Septimus was amazed. “Nik! What are you doing here?” he asked, hurrying across to his brother.
Nicko looked amused. “Same as you both, I should think. Pootling around the Port minding my own business—well, Jannit’s business, actually. Bumped into Jenna.”
“The Queen’s Way from our Journey Palace came out here,” said Jenna. “See that cupboard?” She pointed at a small cupboard near the fireplace, with faded gold letters that read UNSTABLE POTIONS AND PARTIKULAR POISONS. “I was expecting to end up at home, or maybe at Aunt Zelda’s, so I was really surprised. I had no idea where I was. I had a look around, and eventually I found the way out along that alleyway. I was so relieved to find I was in the Port. And then I saw Nik and it was so good to talk to someone normal again.”
Nicko grinned. “There I was, looking forward to a nice, cold night on the supply boat when I got dragged back to yet another Palace—sheesh, how many do you need—to hear all about Mama.”
“Aha, Mama,” Septimus said. “I’ve not heard about her yet.”
“You will,” said Nicko with a grin.
“No, you won’t,” said Jenna sternly. She joined them by the fire and threw herself down on the pile of cushions in front of it. “Not unless you tell me what’s going on first. Sit down, Sep. Simon. Spill the beans.”
Septimus held his hands out to the fire to warm them. “This is so weird, Jen. I’ve never seen this place before. Where actually is it?”
“You know the last of the really old houses on the waterfront? Just before you get to the beach?”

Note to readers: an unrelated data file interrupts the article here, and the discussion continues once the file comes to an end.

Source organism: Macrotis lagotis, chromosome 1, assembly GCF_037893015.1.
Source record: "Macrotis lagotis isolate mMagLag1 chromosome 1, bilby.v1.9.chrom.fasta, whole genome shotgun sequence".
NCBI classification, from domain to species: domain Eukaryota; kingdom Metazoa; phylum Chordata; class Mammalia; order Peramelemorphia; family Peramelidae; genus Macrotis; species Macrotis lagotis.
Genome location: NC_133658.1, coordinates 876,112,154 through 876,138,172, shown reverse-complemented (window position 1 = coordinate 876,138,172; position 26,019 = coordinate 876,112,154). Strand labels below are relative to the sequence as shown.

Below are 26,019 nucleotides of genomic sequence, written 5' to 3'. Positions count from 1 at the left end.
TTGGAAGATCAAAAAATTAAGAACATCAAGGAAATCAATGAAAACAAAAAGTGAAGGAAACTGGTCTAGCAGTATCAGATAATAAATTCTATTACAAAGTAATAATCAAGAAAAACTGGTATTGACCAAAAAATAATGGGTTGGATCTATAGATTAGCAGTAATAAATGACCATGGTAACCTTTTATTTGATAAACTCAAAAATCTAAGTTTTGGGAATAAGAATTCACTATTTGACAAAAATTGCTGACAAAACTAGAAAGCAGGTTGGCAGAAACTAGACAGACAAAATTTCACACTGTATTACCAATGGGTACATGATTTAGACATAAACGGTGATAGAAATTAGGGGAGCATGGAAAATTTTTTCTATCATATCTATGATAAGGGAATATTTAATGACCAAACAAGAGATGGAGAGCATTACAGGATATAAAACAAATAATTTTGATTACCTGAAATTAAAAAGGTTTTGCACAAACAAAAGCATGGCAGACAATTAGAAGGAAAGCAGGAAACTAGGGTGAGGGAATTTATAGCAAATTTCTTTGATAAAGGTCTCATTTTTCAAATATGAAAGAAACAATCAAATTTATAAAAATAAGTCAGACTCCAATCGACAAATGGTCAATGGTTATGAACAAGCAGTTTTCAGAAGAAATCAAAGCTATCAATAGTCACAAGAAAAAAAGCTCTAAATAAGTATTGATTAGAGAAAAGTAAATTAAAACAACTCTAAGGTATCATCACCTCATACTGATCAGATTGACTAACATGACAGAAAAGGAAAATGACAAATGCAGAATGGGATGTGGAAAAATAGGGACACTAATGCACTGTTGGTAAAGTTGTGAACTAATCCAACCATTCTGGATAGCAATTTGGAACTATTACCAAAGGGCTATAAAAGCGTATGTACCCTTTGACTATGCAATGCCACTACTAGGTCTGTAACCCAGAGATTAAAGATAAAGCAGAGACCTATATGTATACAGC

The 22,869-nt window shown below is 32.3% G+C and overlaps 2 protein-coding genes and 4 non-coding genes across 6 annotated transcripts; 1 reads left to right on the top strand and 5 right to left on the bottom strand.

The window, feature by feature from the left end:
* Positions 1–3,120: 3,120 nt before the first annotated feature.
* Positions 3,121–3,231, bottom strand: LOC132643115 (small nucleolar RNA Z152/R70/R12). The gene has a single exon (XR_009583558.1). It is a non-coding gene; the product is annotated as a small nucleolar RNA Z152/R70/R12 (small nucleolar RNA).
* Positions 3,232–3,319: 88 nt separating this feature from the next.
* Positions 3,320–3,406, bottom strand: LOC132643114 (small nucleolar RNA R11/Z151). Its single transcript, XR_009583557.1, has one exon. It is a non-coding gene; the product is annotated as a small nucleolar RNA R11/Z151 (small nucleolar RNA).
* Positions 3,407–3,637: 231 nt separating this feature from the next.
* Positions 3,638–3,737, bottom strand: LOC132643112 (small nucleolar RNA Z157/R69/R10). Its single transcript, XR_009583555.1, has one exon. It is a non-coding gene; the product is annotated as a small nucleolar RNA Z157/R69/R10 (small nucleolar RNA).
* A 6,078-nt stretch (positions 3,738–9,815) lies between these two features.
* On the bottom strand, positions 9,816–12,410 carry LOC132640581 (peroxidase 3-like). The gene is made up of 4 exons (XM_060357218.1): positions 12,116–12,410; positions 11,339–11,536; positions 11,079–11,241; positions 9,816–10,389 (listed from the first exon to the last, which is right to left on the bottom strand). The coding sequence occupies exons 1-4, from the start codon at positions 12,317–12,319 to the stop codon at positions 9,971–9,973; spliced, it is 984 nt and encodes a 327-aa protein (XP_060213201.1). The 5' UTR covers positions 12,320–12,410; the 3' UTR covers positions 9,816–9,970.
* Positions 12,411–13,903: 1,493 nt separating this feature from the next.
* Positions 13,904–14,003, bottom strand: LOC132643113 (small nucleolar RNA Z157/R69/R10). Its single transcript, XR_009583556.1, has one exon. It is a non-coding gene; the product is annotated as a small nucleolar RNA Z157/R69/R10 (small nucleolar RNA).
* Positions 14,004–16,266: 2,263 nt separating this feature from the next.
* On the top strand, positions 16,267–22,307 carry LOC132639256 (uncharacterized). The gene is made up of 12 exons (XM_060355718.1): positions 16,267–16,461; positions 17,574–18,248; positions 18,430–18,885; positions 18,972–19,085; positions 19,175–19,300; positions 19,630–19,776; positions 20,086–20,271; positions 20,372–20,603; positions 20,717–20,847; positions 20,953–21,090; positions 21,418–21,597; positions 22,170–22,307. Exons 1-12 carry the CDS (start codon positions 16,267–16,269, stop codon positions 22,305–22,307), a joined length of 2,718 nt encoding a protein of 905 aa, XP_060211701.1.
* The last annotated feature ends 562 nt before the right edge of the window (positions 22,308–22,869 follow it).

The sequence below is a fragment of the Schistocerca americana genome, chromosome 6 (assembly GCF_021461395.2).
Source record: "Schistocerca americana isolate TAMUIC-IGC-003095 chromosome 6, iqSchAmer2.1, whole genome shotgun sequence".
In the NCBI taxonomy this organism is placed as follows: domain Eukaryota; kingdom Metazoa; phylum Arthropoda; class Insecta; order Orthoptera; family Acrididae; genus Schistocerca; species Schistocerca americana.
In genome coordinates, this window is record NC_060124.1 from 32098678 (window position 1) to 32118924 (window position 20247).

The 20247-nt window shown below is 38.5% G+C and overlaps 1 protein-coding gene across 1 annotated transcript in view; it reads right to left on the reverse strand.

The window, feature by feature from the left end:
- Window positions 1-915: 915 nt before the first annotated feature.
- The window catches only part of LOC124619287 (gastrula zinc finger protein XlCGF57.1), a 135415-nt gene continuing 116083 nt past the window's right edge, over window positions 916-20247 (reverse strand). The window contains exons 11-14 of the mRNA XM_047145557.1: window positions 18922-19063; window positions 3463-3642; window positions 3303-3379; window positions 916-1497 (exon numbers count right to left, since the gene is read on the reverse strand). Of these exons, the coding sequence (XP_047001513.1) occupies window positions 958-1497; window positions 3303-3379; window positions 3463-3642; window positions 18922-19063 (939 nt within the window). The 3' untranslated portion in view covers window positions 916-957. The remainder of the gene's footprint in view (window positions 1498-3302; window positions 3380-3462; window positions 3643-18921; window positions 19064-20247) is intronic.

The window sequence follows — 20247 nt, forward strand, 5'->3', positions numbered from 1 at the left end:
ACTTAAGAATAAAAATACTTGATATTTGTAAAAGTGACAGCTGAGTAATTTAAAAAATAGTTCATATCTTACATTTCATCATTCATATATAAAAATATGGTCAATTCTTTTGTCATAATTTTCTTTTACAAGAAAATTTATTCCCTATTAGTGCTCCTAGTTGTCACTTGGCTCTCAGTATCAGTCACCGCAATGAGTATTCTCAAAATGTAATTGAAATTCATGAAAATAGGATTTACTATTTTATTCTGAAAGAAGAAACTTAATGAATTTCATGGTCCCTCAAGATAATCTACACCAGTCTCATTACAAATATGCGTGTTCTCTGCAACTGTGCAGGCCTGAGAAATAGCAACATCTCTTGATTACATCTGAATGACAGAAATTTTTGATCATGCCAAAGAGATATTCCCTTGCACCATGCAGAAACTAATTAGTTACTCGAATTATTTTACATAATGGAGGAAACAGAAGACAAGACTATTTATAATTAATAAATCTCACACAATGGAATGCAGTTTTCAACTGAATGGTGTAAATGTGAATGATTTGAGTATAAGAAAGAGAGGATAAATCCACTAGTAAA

“I think so . . .”
“There’s a boarded-up old warehouse just past them—well, it looks like an old warehouse. But it isn’t. It’s a façade built around this place. Listen. We’re right by the beach; you can hear the waves outside.”
The hall fell silent and they listened. Septimus realized that the background sound he had thought was the hissing of damp logs on the fire was actually the muffled swash of waves on the shore.
“Okay, Sep,” said Jenna. “Now tell me what’s going on.”
And so Septimus explained all that had happened since Jenna had left the Palace for her Journey. At the mention of her uncles, Jenna exclaimed, “I’m not surprised. I thought there was something weird about them.”
Septimus shook his head. “I think they were just unlucky, Jen. They were in the wrong place at the wrong time. Shamandrigger Saarn and Dramindonnor Naarn were—”
“Shh!” hissed Simon. “Don’t say their names.”
Septimus laughed. “I didn’t know you were superstitious, Simon. That’s witchy stuff.”
“No, it’s . . .” Simon looked around; he could not get rid of a feeling of being unsafe, sitting with his back to the room. “Darke stuff too, you know,” he whispered. “Names matter. You know that, Sep.”
Jenna looked surprised at the new familiarity between her brothers.
Septimus remembered his own Darke name, Sum. “Yeah. Okay,” he admitted.